In the Journals

Mood instability common in many mental disorders, linked to poorer outcomes

Analysis of a large national cohort showed mood instability was common across many mental disorders and led to higher rates of hospitalization and antipsychotic treatment.

Based on this analysis, study researcher Rashmi Patel, PhD, of King’s College London, and colleagues recommend clinicians screen for mood instability among all patients with mental disorders, in an effort to improve outcomes and identify patients in need who otherwise may go unrecognized.

Rashmi Patel, PhD

Rashmi Patel

“Although it has been principally considered as a core feature of borderline personality disorder, mood instability has also been described in bipolar disorder, depression and more recently psychotic disorders,” Patel and colleagues wrote in BMJ Open. “Across a range of mental disorders, mood instability has been associated with poor functioning, unhappiness and low self-esteem, increases use of health care services and suicidality.”

Researchers assessed mood instability, number of days in a psychiatric hospital, hospital admission, antipsychotic prescriptions and non-antipsychotic mood stabilizer prescriptions using medical record data for 27,704 patients aged 16 to 65 years diagnosed with schizophrenia, bipolar affective disorder, psychotic depression, personality disorder, unipolar depression without psychosis or any other affective disorder between 2006 and 2013. Patients were followed for up to 5 years after initial diagnosis.

Mood instability was recorded within 1 month of clinical presentation among 12.1% of the study cohort. Younger patients, aged 16 to 25 years, and females were more likely to experience mood instability.

Patients who experienced mood instability were more likely to be admitted to a hospital and spent a higher number of days in a hospital. These associations remained after adjusting for age, gender, ethnicity, marital status and diagnosis (P < .001 for both).

Mood instability was associated with an increased risk for antipsychotic prescription and non-antipsychotic mood stabilizer prescription, after adjustment for demographic factors (P < .001 for both).

“Taken together, our findings suggest that mood instability is associated with poorer clinical outcomes and increased use of antipsychotic and non-antipsychotic mood stabilizer therapy, regardless of the mental disorder with which an individual initially presents,” Patel and colleagues wrote. “Our study suggests that clinicians should consider screening for the presence of mood instability on a routine basis and that it should be given more attention, irrespective of an individual’s underlying psychiatric diagnosis.” – by Amanda Oldt

Disclosure: Patel reports no relevant financial disclosures. Please see the full study for a list of all other authors’ relevant financial disclosures.

Analysis of a large national cohort showed mood instability was common across many mental disorders and led to higher rates of hospitalization and antipsychotic treatment.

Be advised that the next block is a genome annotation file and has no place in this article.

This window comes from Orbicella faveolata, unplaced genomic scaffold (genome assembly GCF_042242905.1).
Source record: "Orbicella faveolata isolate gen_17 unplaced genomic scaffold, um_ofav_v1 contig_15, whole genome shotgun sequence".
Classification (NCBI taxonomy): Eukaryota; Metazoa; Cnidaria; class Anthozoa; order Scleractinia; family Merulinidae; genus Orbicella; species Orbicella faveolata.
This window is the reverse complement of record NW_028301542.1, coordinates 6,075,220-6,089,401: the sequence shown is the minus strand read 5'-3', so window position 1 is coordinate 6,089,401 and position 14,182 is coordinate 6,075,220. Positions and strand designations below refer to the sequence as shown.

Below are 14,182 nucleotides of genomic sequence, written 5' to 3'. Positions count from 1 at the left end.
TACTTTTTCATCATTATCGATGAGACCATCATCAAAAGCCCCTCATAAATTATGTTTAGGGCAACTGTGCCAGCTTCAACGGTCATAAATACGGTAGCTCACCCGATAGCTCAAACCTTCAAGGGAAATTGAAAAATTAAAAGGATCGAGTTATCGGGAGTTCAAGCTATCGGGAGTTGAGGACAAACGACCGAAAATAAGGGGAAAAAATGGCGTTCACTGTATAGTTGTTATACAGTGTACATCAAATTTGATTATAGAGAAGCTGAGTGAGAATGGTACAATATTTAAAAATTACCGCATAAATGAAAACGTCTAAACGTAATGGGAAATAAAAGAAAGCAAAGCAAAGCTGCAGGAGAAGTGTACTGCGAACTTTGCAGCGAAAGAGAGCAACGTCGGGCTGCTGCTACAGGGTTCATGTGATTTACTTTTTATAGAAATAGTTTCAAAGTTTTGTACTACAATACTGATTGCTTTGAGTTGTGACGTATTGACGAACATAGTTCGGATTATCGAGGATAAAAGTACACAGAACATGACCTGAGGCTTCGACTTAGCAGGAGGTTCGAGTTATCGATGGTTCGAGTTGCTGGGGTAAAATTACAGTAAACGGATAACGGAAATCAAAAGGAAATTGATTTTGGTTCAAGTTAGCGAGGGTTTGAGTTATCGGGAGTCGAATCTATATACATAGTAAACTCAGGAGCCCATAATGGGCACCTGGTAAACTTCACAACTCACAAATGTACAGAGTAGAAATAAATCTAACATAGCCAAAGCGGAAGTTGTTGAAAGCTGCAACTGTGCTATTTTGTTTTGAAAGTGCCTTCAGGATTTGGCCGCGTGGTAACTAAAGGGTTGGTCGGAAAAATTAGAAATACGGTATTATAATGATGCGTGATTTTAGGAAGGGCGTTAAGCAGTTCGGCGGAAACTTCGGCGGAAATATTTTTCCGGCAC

Based on this analysis, study researcher Rashmi Patel, PhD, of King’s College London, and colleagues recommend clinicians screen for mood instability among all patients with mental disorders, in an effort to improve outcomes and identify patients in need who otherwise may go unrecognized.

Rashmi Patel, PhD

Rashmi Patel

“Although it has been principally considered as a core feature of borderline personality disorder, mood instability has also been described in bipolar disorder, depression and more recently psychotic disorders,” Patel and colleagues wrote in BMJ Open. “Across a range of mental disorders, mood instability has been associated with poor functioning, unhappiness and low self-esteem, increases use of health care services and suicidality.”

Researchers assessed mood instability, number of days in a psychiatric hospital, hospital admission, antipsychotic prescriptions and non-antipsychotic mood stabilizer prescriptions using medical record data for 27,704 patients aged 16 to 65 years diagnosed with schizophrenia, bipolar affective disorder, psychotic depression, personality disorder, unipolar depression without psychosis or any other affective disorder between 2006 and 2013. Patients were followed for up to 5 years after initial diagnosis.

Mood instability was recorded within 1 month of clinical presentation among 12.1% of the study cohort. Younger patients, aged 16 to 25 years, and females were more likely to experience mood instability.

Patients who experienced mood instability were more likely to be admitted to a hospital and spent a higher number of days in a hospital. These associations remained after adjusting for age, gender, ethnicity, marital status and diagnosis (P < .001 for both).

Mood instability was associated with an increased risk for antipsychotic prescription and non-antipsychotic mood stabilizer prescription, after adjustment for demographic factors (P < .001 for both).

“Taken together, our findings suggest that mood instability is associated with poorer clinical outcomes and increased use of antipsychotic and non-antipsychotic mood stabilizer therapy, regardless of the mental disorder with which an individual initially presents,” Patel and colleagues wrote. “Our study suggests that clinicians should consider screening for the presence of mood instability on a routine basis and that it should be given more attention, irrespective of an individual’s underlying psychiatric diagnosis.” – by Amanda Oldt

Disclosure: Patel reports no relevant financial disclosures. Please see the full study for a list of all other authors’ relevant financial disclosures.